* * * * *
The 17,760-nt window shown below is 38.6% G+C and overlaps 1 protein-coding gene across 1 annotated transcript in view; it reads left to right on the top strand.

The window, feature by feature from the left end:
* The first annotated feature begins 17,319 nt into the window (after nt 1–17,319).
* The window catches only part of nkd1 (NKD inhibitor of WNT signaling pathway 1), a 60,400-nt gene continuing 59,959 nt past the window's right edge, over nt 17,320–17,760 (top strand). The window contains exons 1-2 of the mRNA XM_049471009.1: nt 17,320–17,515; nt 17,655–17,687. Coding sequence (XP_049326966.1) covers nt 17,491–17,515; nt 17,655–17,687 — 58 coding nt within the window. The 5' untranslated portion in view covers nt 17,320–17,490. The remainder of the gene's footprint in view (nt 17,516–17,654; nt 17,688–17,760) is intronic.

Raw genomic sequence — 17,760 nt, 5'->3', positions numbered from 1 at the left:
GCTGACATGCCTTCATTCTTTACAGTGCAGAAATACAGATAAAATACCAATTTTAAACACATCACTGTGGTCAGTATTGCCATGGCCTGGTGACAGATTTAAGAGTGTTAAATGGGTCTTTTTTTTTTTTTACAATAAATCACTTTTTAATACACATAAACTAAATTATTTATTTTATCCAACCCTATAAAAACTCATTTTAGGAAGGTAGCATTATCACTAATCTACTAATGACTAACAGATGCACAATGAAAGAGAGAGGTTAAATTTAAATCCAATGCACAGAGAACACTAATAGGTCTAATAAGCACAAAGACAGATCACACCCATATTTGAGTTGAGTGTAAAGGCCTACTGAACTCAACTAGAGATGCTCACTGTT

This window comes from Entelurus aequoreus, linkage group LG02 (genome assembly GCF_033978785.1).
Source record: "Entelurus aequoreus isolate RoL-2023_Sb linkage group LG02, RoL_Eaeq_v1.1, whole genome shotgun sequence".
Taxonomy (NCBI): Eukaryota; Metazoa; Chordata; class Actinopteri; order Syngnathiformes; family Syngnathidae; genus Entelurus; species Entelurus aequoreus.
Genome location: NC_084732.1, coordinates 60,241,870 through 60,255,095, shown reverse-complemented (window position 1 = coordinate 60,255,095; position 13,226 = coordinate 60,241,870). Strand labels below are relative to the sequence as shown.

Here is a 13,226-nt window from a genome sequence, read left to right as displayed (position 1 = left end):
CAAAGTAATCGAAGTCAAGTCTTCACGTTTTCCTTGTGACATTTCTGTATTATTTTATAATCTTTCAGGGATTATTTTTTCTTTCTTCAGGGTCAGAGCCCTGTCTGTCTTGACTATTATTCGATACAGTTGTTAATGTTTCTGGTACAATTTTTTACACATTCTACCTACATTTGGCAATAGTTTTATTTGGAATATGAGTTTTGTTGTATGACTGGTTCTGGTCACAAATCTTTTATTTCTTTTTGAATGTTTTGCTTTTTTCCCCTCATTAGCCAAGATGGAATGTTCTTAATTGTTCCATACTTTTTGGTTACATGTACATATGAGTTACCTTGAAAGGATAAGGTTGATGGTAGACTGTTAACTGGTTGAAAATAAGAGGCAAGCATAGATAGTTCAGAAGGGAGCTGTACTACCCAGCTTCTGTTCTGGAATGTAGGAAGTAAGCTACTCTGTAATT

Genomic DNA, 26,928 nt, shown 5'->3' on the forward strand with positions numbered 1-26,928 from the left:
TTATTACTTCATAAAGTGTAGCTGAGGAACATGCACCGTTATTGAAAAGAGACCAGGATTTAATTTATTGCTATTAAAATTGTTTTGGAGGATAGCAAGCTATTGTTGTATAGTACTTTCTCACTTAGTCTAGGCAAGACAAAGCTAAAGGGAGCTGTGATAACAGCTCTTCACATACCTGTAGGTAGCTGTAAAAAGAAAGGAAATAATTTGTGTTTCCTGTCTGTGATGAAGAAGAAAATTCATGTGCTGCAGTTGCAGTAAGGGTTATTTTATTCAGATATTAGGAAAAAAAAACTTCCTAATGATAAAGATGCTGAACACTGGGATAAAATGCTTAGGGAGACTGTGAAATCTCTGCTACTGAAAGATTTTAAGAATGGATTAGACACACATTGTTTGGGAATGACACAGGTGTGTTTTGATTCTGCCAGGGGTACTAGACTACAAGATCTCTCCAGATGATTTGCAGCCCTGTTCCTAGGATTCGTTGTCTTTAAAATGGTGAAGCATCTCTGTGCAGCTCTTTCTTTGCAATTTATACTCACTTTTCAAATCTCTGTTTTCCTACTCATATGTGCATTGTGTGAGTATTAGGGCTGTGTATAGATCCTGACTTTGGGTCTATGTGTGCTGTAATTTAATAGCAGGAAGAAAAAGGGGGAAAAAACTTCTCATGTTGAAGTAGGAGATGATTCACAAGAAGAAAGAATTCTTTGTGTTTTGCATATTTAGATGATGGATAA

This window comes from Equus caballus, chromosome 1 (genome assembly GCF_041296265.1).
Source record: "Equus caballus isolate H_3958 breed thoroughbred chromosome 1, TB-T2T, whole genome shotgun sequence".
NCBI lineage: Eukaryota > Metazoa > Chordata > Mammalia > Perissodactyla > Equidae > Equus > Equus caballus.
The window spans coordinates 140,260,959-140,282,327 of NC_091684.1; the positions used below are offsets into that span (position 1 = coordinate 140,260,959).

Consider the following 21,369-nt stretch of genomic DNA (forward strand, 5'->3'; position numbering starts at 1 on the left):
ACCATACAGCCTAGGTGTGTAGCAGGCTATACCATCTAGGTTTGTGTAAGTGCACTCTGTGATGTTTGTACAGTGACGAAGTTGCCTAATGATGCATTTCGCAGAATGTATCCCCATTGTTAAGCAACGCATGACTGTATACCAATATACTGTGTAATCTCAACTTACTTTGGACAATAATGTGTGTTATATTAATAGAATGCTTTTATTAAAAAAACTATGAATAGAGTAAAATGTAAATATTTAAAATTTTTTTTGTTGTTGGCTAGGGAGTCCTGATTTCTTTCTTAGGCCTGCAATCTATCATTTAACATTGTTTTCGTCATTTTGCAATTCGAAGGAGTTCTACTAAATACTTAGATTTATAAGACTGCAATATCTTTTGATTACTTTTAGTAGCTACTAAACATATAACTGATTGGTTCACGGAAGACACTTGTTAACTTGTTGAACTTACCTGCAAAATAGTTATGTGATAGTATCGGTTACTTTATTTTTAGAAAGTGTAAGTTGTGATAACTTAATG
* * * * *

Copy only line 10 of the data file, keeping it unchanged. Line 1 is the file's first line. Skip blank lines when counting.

Genome location: NC_084732.1, coordinates 60,241,870 through 60,255,095, shown reverse-complemented (window position 1 = coordinate 60,255,095; position 13,226 = coordinate 60,241,870). Strand labels below are relative to the sequence as shown.